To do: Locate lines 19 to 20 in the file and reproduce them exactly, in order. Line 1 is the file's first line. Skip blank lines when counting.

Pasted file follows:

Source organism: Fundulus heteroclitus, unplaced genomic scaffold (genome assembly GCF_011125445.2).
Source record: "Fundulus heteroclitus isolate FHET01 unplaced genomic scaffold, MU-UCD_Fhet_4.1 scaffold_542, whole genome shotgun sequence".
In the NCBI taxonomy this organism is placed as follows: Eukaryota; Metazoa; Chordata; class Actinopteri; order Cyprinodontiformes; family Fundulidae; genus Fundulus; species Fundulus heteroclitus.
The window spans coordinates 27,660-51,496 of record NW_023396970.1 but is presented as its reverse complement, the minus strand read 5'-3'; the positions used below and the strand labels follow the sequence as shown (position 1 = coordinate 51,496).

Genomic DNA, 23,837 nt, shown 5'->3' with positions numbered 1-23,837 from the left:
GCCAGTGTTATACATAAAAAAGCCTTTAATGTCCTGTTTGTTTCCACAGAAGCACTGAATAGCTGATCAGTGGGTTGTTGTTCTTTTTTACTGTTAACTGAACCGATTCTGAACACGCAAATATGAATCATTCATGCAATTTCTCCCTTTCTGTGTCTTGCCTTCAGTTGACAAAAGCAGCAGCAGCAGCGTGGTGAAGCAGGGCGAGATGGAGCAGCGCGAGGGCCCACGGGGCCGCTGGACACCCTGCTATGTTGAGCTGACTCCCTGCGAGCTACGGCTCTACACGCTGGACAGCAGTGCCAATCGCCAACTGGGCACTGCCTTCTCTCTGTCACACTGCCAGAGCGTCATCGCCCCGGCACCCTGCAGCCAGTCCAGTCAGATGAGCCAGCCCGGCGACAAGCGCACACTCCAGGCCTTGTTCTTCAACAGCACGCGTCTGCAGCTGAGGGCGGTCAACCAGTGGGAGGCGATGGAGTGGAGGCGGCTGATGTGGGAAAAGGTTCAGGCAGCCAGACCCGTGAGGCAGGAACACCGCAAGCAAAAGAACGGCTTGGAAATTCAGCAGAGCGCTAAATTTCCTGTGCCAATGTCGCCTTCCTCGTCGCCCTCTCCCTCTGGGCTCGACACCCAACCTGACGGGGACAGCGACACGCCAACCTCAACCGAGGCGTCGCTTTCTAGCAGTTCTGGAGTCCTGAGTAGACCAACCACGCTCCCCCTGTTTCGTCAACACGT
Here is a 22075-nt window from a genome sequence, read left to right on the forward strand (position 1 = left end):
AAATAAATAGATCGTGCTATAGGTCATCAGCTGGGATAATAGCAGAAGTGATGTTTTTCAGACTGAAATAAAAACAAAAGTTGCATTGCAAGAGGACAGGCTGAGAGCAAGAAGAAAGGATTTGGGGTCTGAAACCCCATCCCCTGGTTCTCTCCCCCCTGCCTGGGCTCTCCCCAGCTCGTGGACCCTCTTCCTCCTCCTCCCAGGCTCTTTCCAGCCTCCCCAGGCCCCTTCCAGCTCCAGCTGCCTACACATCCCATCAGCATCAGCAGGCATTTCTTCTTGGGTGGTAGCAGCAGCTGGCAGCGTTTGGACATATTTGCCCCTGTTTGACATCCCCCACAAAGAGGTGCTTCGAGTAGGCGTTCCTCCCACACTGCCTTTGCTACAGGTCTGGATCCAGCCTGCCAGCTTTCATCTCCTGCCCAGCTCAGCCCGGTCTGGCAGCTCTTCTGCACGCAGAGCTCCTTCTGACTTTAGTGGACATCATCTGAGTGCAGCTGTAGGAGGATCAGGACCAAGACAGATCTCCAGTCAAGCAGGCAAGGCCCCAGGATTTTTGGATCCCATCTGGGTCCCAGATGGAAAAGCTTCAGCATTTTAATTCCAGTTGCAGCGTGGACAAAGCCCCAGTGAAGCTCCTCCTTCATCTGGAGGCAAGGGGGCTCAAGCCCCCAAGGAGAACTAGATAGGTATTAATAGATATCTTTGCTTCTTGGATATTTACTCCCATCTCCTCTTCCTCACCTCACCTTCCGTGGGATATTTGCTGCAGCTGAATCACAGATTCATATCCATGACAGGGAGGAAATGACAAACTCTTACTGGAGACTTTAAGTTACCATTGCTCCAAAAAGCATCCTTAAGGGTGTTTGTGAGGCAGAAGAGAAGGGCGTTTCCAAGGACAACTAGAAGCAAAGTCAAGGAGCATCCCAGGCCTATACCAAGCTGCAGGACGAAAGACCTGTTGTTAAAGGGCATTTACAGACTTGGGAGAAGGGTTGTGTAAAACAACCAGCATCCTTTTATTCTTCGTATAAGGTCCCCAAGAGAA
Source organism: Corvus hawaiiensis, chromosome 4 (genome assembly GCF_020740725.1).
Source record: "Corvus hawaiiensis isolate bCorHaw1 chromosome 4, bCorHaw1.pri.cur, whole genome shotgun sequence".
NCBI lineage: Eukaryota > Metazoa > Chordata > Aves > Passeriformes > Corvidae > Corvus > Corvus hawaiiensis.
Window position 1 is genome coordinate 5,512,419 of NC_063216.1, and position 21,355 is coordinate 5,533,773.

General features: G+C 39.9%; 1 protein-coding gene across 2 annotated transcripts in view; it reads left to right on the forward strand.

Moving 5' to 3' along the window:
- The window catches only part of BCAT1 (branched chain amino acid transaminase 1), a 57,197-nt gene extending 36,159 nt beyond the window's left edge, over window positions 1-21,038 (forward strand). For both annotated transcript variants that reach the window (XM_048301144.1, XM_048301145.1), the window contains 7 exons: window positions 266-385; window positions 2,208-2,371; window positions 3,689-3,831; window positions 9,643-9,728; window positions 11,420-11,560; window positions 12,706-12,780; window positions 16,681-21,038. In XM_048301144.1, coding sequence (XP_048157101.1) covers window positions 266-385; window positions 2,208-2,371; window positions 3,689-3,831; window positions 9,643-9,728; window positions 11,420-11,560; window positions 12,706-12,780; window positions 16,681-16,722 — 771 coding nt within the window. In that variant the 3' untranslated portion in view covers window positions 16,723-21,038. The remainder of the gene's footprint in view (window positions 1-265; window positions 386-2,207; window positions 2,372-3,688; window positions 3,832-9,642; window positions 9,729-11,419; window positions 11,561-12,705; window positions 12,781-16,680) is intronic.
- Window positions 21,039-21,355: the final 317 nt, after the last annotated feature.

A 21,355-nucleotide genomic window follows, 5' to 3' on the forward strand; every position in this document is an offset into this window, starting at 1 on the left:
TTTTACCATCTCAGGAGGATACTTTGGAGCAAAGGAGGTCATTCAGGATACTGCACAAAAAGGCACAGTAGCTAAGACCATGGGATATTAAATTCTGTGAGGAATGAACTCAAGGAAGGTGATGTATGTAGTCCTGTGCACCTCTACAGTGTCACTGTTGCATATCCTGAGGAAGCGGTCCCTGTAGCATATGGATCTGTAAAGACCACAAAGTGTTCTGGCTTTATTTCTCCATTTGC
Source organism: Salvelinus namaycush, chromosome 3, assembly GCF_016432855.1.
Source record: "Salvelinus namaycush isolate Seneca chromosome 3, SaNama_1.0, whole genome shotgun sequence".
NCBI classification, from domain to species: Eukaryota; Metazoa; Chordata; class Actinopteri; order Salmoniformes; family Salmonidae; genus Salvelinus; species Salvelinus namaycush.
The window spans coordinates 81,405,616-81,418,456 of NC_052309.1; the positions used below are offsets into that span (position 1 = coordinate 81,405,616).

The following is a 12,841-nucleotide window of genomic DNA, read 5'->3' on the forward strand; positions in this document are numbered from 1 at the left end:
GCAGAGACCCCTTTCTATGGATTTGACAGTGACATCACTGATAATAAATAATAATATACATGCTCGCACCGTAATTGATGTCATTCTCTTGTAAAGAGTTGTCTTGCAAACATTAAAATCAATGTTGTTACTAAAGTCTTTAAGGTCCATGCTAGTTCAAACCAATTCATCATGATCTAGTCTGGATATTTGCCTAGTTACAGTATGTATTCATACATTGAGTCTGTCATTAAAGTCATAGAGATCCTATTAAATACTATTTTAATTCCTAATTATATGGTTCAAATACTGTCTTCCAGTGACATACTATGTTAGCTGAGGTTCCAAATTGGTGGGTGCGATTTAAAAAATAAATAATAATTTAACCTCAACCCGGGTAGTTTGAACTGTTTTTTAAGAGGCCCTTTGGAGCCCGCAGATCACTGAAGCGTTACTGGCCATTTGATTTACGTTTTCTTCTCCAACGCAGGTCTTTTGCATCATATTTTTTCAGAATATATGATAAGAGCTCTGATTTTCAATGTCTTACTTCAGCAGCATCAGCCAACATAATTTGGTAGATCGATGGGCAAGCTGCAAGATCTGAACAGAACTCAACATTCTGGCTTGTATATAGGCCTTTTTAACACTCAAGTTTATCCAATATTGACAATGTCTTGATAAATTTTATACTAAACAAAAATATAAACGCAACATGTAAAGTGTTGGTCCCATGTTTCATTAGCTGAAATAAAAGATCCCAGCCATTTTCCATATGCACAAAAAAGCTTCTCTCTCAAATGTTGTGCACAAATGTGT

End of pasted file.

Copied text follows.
Source organism: Salvelinus namaycush, chromosome 3, assembly GCF_016432855.1.
Source record: "Salvelinus namaycush isolate Seneca chromosome 3, SaNama_1.0, whole genome shotgun sequence".